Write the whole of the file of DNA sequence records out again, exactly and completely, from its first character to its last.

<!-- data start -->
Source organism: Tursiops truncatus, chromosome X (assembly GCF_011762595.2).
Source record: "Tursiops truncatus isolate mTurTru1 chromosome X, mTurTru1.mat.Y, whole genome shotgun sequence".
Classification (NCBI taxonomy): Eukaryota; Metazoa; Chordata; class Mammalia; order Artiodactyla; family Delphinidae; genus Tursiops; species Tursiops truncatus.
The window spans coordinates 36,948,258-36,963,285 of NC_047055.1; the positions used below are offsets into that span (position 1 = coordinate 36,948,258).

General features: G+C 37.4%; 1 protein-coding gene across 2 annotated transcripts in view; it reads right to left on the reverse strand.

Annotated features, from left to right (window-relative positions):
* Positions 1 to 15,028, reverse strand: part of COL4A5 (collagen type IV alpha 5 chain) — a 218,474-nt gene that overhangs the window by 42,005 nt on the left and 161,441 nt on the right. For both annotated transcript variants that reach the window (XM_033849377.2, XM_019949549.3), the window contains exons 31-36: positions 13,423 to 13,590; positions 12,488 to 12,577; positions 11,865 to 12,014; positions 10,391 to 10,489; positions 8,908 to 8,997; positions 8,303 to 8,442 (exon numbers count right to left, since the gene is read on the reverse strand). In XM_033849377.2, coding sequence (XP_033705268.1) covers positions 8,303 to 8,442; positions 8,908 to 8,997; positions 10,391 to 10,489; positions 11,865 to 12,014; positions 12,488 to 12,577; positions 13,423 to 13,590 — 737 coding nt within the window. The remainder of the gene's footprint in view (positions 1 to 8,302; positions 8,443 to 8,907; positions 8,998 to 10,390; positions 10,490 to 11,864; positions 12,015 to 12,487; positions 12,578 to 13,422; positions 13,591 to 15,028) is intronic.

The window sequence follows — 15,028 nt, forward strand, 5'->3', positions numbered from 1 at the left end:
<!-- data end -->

Source organism: Tursiops truncatus, chromosome X (assembly GCF_011762595.2).
Source record: "Tursiops truncatus isolate mTurTru1 chromosome X, mTurTru1.mat.Y, whole genome shotgun sequence".
Classification (NCBI taxonomy): Eukaryota; Metazoa; Chordata; class Mammalia; order Artiodactyla; family Delphinidae; genus Tursiops; species Tursiops truncatus.
The window spans coordinates 36,948,258-36,963,285 of NC_047055.1; the positions used below are offsets into that span (position 1 = coordinate 36,948,258).

General features: G+C 37.4%; 1 protein-coding gene across 2 annotated transcripts in view; it reads right to left on the reverse strand.

Annotated features, from left to right (window-relative positions):
* Positions 1 to 15,028, reverse strand: part of COL4A5 (collagen type IV alpha 5 chain) — a 218,474-nt gene that overhangs the window by 42,005 nt on the left and 161,441 nt on the right. For both annotated transcript variants that reach the window (XM_033849377.2, XM_019949549.3), the window contains exons 31-36: positions 13,423 to 13,590; positions 12,488 to 12,577; positions 11,865 to 12,014; positions 10,391 to 10,489; positions 8,908 to 8,997; positions 8,303 to 8,442 (exon numbers count right to left, since the gene is read on the reverse strand). In XM_033849377.2, coding sequence (XP_033705268.1) covers positions 8,303 to 8,442; positions 8,908 to 8,997; positions 10,391 to 10,489; positions 11,865 to 12,014; positions 12,488 to 12,577; positions 13,423 to 13,590 — 737 coding nt within the window. The remainder of the gene's footprint in view (positions 1 to 8,302; positions 8,443 to 8,907; positions 8,998 to 10,390; positions 10,490 to 11,864; positions 12,015 to 12,487; positions 12,578 to 13,422; positions 13,591 to 15,028) is intronic.

The window sequence follows — 15,028 nt, forward strand, 5'->3', positions numbered from 1 at the left end: